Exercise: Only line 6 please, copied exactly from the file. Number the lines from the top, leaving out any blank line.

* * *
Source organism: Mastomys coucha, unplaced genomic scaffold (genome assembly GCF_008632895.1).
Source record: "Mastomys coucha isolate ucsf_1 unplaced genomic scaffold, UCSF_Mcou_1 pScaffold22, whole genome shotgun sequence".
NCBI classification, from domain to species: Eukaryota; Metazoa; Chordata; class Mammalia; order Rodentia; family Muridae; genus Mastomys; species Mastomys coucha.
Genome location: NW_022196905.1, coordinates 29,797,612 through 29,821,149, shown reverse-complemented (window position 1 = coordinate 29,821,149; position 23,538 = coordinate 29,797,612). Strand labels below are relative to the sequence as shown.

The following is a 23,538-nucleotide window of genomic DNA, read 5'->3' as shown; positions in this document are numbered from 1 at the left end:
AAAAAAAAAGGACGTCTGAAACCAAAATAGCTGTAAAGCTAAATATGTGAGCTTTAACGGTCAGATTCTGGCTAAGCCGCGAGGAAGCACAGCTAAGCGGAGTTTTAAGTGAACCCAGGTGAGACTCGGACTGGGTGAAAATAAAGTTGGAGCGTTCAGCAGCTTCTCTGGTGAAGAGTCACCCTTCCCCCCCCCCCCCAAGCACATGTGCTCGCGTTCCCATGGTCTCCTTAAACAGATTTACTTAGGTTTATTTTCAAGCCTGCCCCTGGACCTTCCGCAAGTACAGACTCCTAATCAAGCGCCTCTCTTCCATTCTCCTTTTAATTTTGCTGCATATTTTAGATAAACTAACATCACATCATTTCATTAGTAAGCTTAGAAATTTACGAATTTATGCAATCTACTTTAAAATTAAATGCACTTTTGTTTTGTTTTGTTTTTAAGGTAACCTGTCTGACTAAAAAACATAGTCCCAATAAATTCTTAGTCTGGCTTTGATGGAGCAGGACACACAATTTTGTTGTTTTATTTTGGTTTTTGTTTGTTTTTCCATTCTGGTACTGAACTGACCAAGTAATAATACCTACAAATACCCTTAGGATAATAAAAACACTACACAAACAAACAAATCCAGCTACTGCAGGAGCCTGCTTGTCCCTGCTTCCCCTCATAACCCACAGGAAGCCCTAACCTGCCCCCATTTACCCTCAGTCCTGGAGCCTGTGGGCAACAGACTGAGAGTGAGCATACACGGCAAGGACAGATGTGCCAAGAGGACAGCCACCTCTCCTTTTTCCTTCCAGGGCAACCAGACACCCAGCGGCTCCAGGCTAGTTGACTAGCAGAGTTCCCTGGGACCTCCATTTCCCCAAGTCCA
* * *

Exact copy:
AAAAAAAAAGGACGTCTGAAACCAAAATAGCTGTAAAGCTAAATATGTGAGCTTTAACGGTCAGATTCTGGCTAAGCCGCGAGGAAGCACAGCTAAGCGGAGTTTTAAGTGAACCCAGGTGAGACTCGGACTGGGTGAAAATAAAGTTGGAGCGTTCAGCAGCTTCTCTGGTGAAGAGTCACCCTTCCCCCCCCCCCCCAAGCACATGTGCTCGCGTTCCCATGGTCTCCTTAAACAGATTTACTTAGGTTTATTTTCAAGCCTGCCCCTGGACCTTCCGCAAGTACAGACTCCTAATCAAGCGCCTCTCTTCCATTCTCCTTTTAATTTTGCTGCATATTTTAGATAAACTAACATCACATCATTTCATTAGTAAGCTTAGAAATTTACGAATTTATGCAATCTACTTTAAAATTAAATGCACTTTTGTTTTGTTTTGTTTTTAAGGTAACCTGTCTGACTAAAAAACATAGTCCCAATAAATTCTTAGTCTGGCTTTGATGGAGCAGGACACACAATTTTGTTGTTTTATTTTGGTTTTTGTTTGTTTTTCCATTCTGGTACTGAACTGACCAAGTAATAATACCTACAAATACCCTTAGGATAATAAAAACACTACACAAACAAACAAATCCAGCTACTGCAGGAGCCTGCTTGTCCCTGCTTCCCCTCATAACCCACAGGAAGCCCTAACCTGCCCCCATTTACCCTCAGTCCTGGAGCCTGTGGGCAACAGACTGAGAGTGAGCATACACGGCAAGGACAGATGTGCCAAGAGGACAGCCACCTCTCCTTTTTCCTTCCAGGGCAACCAGACACCCAGCGGCTCCAGGCTAGTTGACTAGCAGAGTTCCCTGGGACCTCCATTTCCCCAAGTCCA